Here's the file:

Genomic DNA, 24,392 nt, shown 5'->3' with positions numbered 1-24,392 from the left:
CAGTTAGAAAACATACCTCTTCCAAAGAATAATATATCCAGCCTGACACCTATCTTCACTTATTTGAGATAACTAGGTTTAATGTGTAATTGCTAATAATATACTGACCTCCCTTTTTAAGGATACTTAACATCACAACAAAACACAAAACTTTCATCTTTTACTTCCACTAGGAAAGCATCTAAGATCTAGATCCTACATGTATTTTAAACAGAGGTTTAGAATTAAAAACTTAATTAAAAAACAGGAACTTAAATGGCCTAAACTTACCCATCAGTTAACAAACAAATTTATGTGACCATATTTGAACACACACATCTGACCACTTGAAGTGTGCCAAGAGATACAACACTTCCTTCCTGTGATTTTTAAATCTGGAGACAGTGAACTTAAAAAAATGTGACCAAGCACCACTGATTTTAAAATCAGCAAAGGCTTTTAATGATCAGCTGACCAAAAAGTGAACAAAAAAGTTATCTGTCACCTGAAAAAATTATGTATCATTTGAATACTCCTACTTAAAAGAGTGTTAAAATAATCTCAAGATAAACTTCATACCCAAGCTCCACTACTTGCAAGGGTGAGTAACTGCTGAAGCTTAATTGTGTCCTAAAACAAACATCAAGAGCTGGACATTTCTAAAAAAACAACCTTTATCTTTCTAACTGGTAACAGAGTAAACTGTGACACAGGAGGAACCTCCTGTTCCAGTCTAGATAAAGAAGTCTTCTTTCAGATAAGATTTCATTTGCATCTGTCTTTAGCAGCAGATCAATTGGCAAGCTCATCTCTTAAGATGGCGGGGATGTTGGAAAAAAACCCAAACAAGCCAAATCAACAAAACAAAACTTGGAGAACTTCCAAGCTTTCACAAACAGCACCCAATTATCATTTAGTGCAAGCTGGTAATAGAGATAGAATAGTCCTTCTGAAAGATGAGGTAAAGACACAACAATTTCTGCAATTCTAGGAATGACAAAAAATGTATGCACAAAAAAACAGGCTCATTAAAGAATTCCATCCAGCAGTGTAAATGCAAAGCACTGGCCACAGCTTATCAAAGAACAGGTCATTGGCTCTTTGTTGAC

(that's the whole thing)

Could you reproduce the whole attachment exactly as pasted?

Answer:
Genomic DNA, 24,392 nt, shown 5'->3' with positions numbered 1-24,392 from the left:
CAGTTAGAAAACATACCTCTTCCAAAGAATAATATATCCAGCCTGACACCTATCTTCACTTATTTGAGATAACTAGGTTTAATGTGTAATTGCTAATAATATACTGACCTCCCTTTTTAAGGATACTTAACATCACAACAAAACACAAAACTTTCATCTTTTACTTCCACTAGGAAAGCATCTAAGATCTAGATCCTACATGTATTTTAAACAGAGGTTTAGAATTAAAAACTTAATTAAAAAACAGGAACTTAAATGGCCTAAACTTACCCATCAGTTAACAAACAAATTTATGTGACCATATTTGAACACACACATCTGACCACTTGAAGTGTGCCAAGAGATACAACACTTCCTTCCTGTGATTTTTAAATCTGGAGACAGTGAACTTAAAAAAATGTGACCAAGCACCACTGATTTTAAAATCAGCAAAGGCTTTTAATGATCAGCTGACCAAAAAGTGAACAAAAAAGTTATCTGTCACCTGAAAAAATTATGTATCATTTGAATACTCCTACTTAAAAGAGTGTTAAAATAATCTCAAGATAAACTTCATACCCAAGCTCCACTACTTGCAAGGGTGAGTAACTGCTGAAGCTTAATTGTGTCCTAAAACAAACATCAAGAGCTGGACATTTCTAAAAAAACAACCTTTATCTTTCTAACTGGTAACAGAGTAAACTGTGACACAGGAGGAACCTCCTGTTCCAGTCTAGATAAAGAAGTCTTCTTTCAGATAAGATTTCATTTGCATCTGTCTTTAGCAGCAGATCAATTGGCAAGCTCATCTCTTAAGATGGCGGGGATGTTGGAAAAAAACCCAAACAAGCCAAATCAACAAAACAAAACTTGGAGAACTTCCAAGCTTTCACAAACAGCACCCAATTATCATTTAGTGCAAGCTGGTAATAGAGATAGAATAGTCCTTCTGAAAGATGAGGTAAAGACACAACAATTTCTGCAATTCTAGGAATGACAAAAAATGTATGCACAAAAAAACAGGCTCATTAAAGAATTCCATCCAGCAGTGTAAATGCAAAGCACTGGCCACAGCTTATCAAAGAACAGGTCATTGGCTCTTTGTTGAC